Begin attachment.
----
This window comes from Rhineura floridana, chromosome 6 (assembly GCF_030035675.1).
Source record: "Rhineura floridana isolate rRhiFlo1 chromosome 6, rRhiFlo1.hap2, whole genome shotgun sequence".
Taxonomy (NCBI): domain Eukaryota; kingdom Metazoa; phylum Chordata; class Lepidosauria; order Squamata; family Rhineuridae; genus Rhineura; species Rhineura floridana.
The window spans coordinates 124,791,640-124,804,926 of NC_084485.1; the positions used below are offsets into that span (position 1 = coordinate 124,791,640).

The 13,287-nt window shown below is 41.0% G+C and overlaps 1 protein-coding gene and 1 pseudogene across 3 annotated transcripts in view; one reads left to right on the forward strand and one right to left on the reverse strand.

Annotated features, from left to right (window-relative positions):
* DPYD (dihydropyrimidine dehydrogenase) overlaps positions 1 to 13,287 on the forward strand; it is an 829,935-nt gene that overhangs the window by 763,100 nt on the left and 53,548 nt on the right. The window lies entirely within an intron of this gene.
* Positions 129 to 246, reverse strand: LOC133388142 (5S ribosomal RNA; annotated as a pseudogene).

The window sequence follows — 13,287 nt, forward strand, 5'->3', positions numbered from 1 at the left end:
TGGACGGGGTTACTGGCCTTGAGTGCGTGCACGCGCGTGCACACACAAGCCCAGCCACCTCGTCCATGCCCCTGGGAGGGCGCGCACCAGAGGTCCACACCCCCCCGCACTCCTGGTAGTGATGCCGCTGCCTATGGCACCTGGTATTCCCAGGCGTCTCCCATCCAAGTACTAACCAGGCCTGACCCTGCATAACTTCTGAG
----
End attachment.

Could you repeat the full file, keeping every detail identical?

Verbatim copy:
This window comes from Rhineura floridana, chromosome 6 (assembly GCF_030035675.1).
Source record: "Rhineura floridana isolate rRhiFlo1 chromosome 6, rRhiFlo1.hap2, whole genome shotgun sequence".
Taxonomy (NCBI): domain Eukaryota; kingdom Metazoa; phylum Chordata; class Lepidosauria; order Squamata; family Rhineuridae; genus Rhineura; species Rhineura floridana.
The window spans coordinates 124,791,640-124,804,926 of NC_084485.1; the positions used below are offsets into that span (position 1 = coordinate 124,791,640).

The 13,287-nt window shown below is 41.0% G+C and overlaps 1 protein-coding gene and 1 pseudogene across 3 annotated transcripts in view; one reads left to right on the forward strand and one right to left on the reverse strand.

Annotated features, from left to right (window-relative positions):
* DPYD (dihydropyrimidine dehydrogenase) overlaps positions 1 to 13,287 on the forward strand; it is an 829,935-nt gene that overhangs the window by 763,100 nt on the left and 53,548 nt on the right. The window lies entirely within an intron of this gene.
* Positions 129 to 246, reverse strand: LOC133388142 (5S ribosomal RNA; annotated as a pseudogene).

The window sequence follows — 13,287 nt, forward strand, 5'->3', positions numbered from 1 at the left end:
TGGACGGGGTTACTGGCCTTGAGTGCGTGCACGCGCGTGCACACACAAGCCCAGCCACCTCGTCCATGCCCCTGGGAGGGCGCGCACCAGAGGTCCACACCCCCCCGCACTCCTGGTAGTGATGCCGCTGCCTATGGCACCTGGTATTCCCAGGCGTCTCCCATCCAAGTACTAACCAGGCCTGACCCTGCATAACTTCTGAG